Service learning and community based projects such as work with wildlife protection organizations are encouraged.

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Islands in The Stream

This is a practical, interdisciplinary approach to managing limited landscape and water sources. Course work emphasizes an understanding of a) the competing demands for erosionurban growth and development and b) the need to conserve and protect the ecosystem services derived from the natural environment. The course combines, natural history, ecological design and regional planning in its approach to habitat and includes a valuable field component. Participants develop their own homes and neighborhoods, on a simulated barrier island to better examine existing environmental problems in coastal areas related to poverty, sprawl, efficient location and livability.

The course focuses on our national and regional problems that reveal both local and global disputes associated with water, energy, air and land. Policy conflicts are revealed as related to ecological science and expressed by contemporary authorities on regulations, building, infrastructure and landscape design. Our focus is to redesign affordable, healthy and satisfying communities in which to live, work, and recreate. A team design approach allows students to apply these ideas to local and regional protection arguments.

Please consider the class as a visual and analytical blend of science, local and state agency endeavors and design. This is presented in a problem solving and field oriented context. Through discussions, projects, interviews and presentations, participants will develop criteria to assess existing designs and formulate a more reliable use of appropriate materials and techniques to any setting's climatic restraints. We examine indigenous settings and expressions of vernacular design qualities concerning materials provided by the Treasure Coast Regional Planning Council and various county codes and government agencies.

Service learning and community engagement projects, such as dune restoration, are encouraged.

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Advocating Environmental Reforms: from People's natural rights to the rights of nature.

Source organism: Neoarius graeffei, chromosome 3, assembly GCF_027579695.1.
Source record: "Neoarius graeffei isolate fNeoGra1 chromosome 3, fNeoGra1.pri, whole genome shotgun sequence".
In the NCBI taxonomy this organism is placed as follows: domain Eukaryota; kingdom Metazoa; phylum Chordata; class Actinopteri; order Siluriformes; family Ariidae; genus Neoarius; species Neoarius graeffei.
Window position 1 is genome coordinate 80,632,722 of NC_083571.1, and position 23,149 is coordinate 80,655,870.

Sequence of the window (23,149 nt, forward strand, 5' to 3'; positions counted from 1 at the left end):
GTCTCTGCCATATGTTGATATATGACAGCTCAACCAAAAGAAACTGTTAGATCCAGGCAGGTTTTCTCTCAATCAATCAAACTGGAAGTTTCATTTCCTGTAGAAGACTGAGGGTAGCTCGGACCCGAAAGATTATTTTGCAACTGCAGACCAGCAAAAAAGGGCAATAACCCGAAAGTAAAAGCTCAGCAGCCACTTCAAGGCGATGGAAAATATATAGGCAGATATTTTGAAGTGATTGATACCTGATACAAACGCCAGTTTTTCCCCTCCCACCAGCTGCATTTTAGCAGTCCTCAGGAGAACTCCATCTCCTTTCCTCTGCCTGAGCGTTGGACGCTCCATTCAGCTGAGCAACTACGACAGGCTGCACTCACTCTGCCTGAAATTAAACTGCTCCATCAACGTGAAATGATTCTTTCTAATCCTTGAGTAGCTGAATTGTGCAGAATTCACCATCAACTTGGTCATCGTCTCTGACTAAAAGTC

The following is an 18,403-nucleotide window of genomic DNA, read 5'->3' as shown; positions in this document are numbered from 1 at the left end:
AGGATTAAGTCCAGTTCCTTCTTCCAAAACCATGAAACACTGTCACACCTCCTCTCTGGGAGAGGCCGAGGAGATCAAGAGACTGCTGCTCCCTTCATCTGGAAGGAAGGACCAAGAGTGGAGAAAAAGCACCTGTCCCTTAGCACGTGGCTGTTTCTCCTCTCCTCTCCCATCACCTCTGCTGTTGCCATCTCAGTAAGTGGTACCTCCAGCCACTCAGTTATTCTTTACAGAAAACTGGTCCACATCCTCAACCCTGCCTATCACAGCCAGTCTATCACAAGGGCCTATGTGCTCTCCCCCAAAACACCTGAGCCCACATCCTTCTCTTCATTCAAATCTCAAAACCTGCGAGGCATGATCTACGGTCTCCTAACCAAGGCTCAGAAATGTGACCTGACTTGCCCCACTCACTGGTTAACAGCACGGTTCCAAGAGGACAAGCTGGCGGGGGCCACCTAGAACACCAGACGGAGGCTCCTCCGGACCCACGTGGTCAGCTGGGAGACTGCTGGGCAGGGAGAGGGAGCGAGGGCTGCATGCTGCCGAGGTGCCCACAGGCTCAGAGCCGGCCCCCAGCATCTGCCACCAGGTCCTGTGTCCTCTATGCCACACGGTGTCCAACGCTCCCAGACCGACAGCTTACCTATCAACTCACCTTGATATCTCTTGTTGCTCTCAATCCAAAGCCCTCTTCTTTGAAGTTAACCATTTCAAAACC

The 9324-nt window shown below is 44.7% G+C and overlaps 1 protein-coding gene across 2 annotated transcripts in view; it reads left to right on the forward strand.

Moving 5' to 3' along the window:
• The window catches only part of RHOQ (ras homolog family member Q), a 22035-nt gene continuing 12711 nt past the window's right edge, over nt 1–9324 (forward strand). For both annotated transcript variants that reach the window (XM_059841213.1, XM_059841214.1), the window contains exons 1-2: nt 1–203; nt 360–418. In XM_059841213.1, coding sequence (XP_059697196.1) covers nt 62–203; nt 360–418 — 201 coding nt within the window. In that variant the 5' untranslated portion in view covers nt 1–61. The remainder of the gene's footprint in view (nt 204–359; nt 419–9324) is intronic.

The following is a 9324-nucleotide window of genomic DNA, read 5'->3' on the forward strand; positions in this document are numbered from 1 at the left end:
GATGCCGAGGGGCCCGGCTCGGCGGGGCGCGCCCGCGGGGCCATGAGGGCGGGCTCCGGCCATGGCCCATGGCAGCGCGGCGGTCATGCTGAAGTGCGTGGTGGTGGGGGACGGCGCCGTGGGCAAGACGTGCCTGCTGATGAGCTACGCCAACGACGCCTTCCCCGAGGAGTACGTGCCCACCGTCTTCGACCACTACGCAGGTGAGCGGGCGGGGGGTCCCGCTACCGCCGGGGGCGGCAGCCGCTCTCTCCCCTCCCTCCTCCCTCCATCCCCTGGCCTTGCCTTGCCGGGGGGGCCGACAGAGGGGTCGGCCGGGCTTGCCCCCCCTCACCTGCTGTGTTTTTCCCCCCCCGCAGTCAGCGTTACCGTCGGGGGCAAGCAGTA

Based on both a blend of activity and analysis, the current domestic and international political situation is critiqued as inadequate to promoting the biological existence of creatures and healthy communities on this planet. The history of political ideas about preservation and conservation from the perspective of the American political tradition.

dutch protestThrough weekly reports of pending legislative matters, participants engage in an ongoing dialogue concerning their duties to and actions toward reforming national attitudes for protecting wildlife, water, air, and our natural heritage. The course allows participants to practice research, analysis, speaking and presentation skills to better demonstrate how we must nourish one another. As the caretakers of a vast and varied landscape inhabited by a variety of wildlife and a bewildering array of wilderness diversity, new political threats made worse by population, consumption, pollution, resource scarcity, climate change, and poverty, have emerged. Students are equipped with facts and data to pressure elected representatives to protect our ecological life support system, that is so readily misunderstood in light of the protection for private property.

In this class we look at the global implications of the end of the Cold War with respect to pressing matters that environmental issues are competing with for attention from the world community. These ecological constraints are viewed in light of economic restraints on how essential resources such as water, oil, or electricity are acquired and distributed. In this context we look at the varied political structure of the Congress and the State legislature to understand the collapse of our bipartisan conservation traditions. We examine current legal arrangements over our public domain, stewardship of landscape, forests, resources, common, open spaces, wildlife, watershed, fisheries, & harbors.

The goal of this course is for participants to clearly and reasonably explain the need to change existing safeguards and present ideas for reform based on the texts. The course is about acting to protect the ecological integrity of our common cultural, biological, and physical (mineral) wealth. Participants are asked through role playing competing stakeholders, how each may actively and effectively participate in the democratic decision making process.

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History of Science: the shaping of the modern worldview

Modern science amounts to an ongoing inquiry into what we know about the universe. Seen as a journey from Darwinthe past to now, scientists’ endeavors are like a highway littered with signposts that both alert and confuse the traveler about how to solve the mysteries of physical existence. Science is a means to discover the errors in conventional Worldviews.

This class is an inquiry into the meaning of a few great contemporary ideas in the history of science in this century that alert us to our own dubious role in the origins, essence and character of experience. Our discourse is built around the great intellectual revolutions that mark the development of scientific procedure and thought, particularly the events associated with Newton, Darwin and Einstein who were the three great formulators of our current worldview.

The course explores the concept of empirical, natural knowledge as the revolutionary ingredient in modern history. By emphasizing the importance of how, when and why scientists change their ideas about existence our pursuit encourages you to reflect on how we fabricate our beliefs about the universe. The milestones we examine in some detail are revealed in the popular works of Einstein in physics and Watson in biology. These are however related to the earlier contributions of Kepler, Galileo, Newton, Lavoisier, Darwin, and Feynman.